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Giving Thanks During a Pandemic

jstevenson | Journeys through Grief

“Some people are always grumbling because roses have thorns; I am thankful that thorns have roses.” -Alphonse Karr

“A thankful heart is not only the greatest virtue, but the parent of all the other virtues.”

It has been a tradition at our Thanksgivings to go around the table and share some of the things we have been thankful for. Over the years as our kids have grown, the responses changed from giving thanks for simple things such as new toys or video games, to “I don’t want to answer” during the teen years, to more reflective thoughts as the children matured.  Things like good health, good jobs, family, and so on are now  topics of thanks.

Last Thanksgiving was our first without Grandma Connie. As our family’s matriarch, she was the heart of our celebrations, and it was both sad strange not to have her presence to enjoy. As we nibbled on our appetizers before the big feast, we all shared some of her specialty—deviled eggs.  No family gathering was complete without Grandma Connie’s famous and delicious deviled eggs. We all commented and reflected on how ours weren’t quite as good as hers. It was one of many reminders during the day of her and how much we missed her. After dinner, we had the football game on and an Allstate commercial came on featuring Edith Piaf singing her classic “Non, Je Ne Regrette Rien.” That was Grandma Connie’s favorite song by her favorite singer. We all kind of looked at each other with a hint of sadness knowing how excited she would have been to hear Piaf’s beautiful voice on TV.

Thanksgiving, and all holidays really, present so many reminders of our lost loved ones that it can be very emotional, especially in the first year after a loss. Many of the sights, scents, and sounds of the season serve as reminders of that person, and memories come flooding back. We all gave ourselves permission and room to cry, laugh, or just pause in reflection throughout the day.

It was also our first Thanksgiving in a pandemic. This year, we find ourselves living through our second COVID-19 Thanksgiving. Undoubtedly, one of the questions that will come up this year will be, “Can we be thankful during a pandemic?”

For many people, the pandemic has affected their health, their jobs, and created great angst and stress in relationships. It has not been an easy haul. So, can we really be thankful? Especially if we just lost someone we love? If so, how?

Although we are not out of the woods, the vaccine is having an impact on lowering the number of cases and its severity. Things are opening up with some restrictions in place. Companies are desperate for employees as the job market improves. So, for that we can all be thankful.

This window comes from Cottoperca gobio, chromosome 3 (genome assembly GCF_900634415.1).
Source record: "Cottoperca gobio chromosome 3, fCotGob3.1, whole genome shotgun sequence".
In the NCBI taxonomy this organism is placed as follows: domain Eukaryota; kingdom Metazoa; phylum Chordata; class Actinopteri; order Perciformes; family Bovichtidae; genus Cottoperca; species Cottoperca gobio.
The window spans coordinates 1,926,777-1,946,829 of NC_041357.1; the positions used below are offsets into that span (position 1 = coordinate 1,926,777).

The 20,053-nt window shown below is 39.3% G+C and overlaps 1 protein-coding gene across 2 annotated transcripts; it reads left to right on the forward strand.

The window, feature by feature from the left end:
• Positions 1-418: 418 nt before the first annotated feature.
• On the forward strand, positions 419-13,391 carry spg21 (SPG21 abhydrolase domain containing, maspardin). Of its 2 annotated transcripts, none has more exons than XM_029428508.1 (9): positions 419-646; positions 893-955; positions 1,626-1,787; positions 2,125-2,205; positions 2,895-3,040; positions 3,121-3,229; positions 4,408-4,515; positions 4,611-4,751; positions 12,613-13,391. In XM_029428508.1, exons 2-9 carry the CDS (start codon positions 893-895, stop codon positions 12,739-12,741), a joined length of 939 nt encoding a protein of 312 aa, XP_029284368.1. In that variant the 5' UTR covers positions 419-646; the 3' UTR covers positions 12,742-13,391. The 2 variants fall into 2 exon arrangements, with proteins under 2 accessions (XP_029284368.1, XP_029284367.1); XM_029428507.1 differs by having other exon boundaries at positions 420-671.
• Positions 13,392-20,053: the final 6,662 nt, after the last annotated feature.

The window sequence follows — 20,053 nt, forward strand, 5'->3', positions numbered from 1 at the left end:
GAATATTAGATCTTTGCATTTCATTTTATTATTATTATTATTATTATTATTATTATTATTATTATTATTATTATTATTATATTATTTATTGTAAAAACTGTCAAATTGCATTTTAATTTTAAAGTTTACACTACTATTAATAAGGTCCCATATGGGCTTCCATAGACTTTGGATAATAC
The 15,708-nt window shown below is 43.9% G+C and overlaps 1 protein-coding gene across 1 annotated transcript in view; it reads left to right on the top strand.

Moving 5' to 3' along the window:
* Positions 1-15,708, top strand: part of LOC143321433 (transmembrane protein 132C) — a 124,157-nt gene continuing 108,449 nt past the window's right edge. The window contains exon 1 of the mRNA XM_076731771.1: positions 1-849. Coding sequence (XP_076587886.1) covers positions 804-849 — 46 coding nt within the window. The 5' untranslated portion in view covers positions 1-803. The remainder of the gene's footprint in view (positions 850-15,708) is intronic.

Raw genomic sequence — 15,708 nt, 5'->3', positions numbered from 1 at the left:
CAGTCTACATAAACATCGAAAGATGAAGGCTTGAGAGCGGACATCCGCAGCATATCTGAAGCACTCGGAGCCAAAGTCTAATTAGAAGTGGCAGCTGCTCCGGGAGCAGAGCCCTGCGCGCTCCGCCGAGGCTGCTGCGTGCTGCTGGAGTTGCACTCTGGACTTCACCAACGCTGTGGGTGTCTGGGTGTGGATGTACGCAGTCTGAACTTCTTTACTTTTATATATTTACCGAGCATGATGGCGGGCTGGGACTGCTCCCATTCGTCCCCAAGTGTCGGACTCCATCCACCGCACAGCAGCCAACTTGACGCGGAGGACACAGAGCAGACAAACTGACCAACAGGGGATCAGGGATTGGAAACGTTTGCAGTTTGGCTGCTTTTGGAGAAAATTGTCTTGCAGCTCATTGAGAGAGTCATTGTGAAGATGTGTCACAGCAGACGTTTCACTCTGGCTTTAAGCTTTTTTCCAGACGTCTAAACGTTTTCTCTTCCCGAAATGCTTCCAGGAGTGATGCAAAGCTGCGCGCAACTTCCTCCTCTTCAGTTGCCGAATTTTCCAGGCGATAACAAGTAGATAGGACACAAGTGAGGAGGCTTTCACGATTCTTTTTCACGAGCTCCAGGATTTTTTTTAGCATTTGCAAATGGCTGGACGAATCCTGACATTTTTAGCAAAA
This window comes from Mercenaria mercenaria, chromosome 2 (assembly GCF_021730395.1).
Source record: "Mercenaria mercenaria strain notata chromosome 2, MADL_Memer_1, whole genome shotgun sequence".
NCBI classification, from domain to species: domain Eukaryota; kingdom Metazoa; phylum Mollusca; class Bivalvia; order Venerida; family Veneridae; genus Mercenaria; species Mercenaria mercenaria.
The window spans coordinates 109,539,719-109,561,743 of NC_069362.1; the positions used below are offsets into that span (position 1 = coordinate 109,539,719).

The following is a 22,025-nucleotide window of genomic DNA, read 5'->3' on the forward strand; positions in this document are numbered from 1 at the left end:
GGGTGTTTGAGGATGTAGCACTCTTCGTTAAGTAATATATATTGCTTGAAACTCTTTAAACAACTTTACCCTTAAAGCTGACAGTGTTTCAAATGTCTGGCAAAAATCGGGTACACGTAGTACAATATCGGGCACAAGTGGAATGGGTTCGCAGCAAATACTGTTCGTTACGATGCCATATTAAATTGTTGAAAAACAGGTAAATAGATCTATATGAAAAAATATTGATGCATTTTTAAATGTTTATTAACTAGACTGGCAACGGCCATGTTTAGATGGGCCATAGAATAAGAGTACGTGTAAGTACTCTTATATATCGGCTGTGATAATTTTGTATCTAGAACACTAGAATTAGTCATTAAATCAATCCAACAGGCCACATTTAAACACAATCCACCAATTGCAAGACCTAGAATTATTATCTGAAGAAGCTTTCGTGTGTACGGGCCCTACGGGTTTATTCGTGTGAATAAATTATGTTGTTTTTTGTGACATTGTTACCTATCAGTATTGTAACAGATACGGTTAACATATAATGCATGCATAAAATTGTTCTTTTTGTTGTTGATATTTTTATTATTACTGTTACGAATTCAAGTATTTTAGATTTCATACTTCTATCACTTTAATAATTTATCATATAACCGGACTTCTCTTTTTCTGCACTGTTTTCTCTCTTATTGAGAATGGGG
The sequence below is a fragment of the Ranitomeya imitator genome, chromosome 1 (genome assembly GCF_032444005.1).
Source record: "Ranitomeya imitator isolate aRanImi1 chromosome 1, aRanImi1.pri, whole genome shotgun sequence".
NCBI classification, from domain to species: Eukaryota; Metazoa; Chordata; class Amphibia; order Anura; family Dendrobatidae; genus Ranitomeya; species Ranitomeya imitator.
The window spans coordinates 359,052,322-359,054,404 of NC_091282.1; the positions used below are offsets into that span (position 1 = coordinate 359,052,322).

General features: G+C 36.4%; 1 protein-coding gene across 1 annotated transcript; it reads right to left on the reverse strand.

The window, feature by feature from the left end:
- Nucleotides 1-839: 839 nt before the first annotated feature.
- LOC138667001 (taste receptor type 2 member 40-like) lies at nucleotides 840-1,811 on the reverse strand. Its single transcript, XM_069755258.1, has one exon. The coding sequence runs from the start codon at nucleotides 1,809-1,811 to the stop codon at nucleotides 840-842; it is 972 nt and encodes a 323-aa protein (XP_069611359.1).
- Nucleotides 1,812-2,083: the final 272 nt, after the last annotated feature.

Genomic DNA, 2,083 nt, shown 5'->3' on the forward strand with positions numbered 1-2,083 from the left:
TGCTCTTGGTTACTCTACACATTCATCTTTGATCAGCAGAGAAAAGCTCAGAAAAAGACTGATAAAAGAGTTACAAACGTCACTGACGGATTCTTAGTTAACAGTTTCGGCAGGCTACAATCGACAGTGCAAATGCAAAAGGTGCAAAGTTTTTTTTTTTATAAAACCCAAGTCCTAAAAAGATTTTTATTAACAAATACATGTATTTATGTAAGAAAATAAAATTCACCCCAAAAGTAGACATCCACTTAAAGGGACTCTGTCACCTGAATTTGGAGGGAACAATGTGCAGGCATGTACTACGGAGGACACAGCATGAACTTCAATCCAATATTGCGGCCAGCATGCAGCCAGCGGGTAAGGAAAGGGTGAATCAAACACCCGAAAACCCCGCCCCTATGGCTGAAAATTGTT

When we dig deeper into our lives, there are many things that perhaps we take for granted that we can be thankful for. Clean water. Electricity. Food in our refrigerators. Jobs. Friends. And so on. These sometimes get clouded by the stresses and strains of life, and throwing a pandemic on top, doesn’t help. But there is much evidence that showing gratitude, despite the circumstances, is actually good for you. According to an article on called “Why Gratitude is Important During the Coronavirus Pandemic,” experts point to these many benefits of being thankful:

  • It’s good for our physical health – By focusing on the positive and counting our blessings, we can boost our immune systems, so says the American Heart Association.  This is especially helpful during a pandemic when many people already have compromised immune systems.
  • It’s good for our mental health – According to studies by the National Alliance on Mental Illness, those who practice gratitude are at a much lower risk of having anxiety, depression, and substance abuse.
  • It helps us get a grip on stress – When we concentrate on the positive, according to the National Institutes of Health, it helps us deal with stress. And no one must tell us that these are stressful times!
  • It helps us improve the quality of our lives – Studies show that people who are grateful tend to exercise more and eat healthier.

An easy way to show thankfulness is to simply write it down. Keep a journal of all the things that you are thankful for, from the simple and mundane to the extraordinary. List the things that you like to do and do them when you are able. You may see a change in your state of mind when you realize how much you have going for you when it is all right there in front of you.

Despite the trials of our current times, and especially if you are dealing with the recent loss of a loved one, we hope you will all find the time to reflect upon what we have to be thankful for this Thanksgiving and in the months and years ahead. Happy Thanksgiving!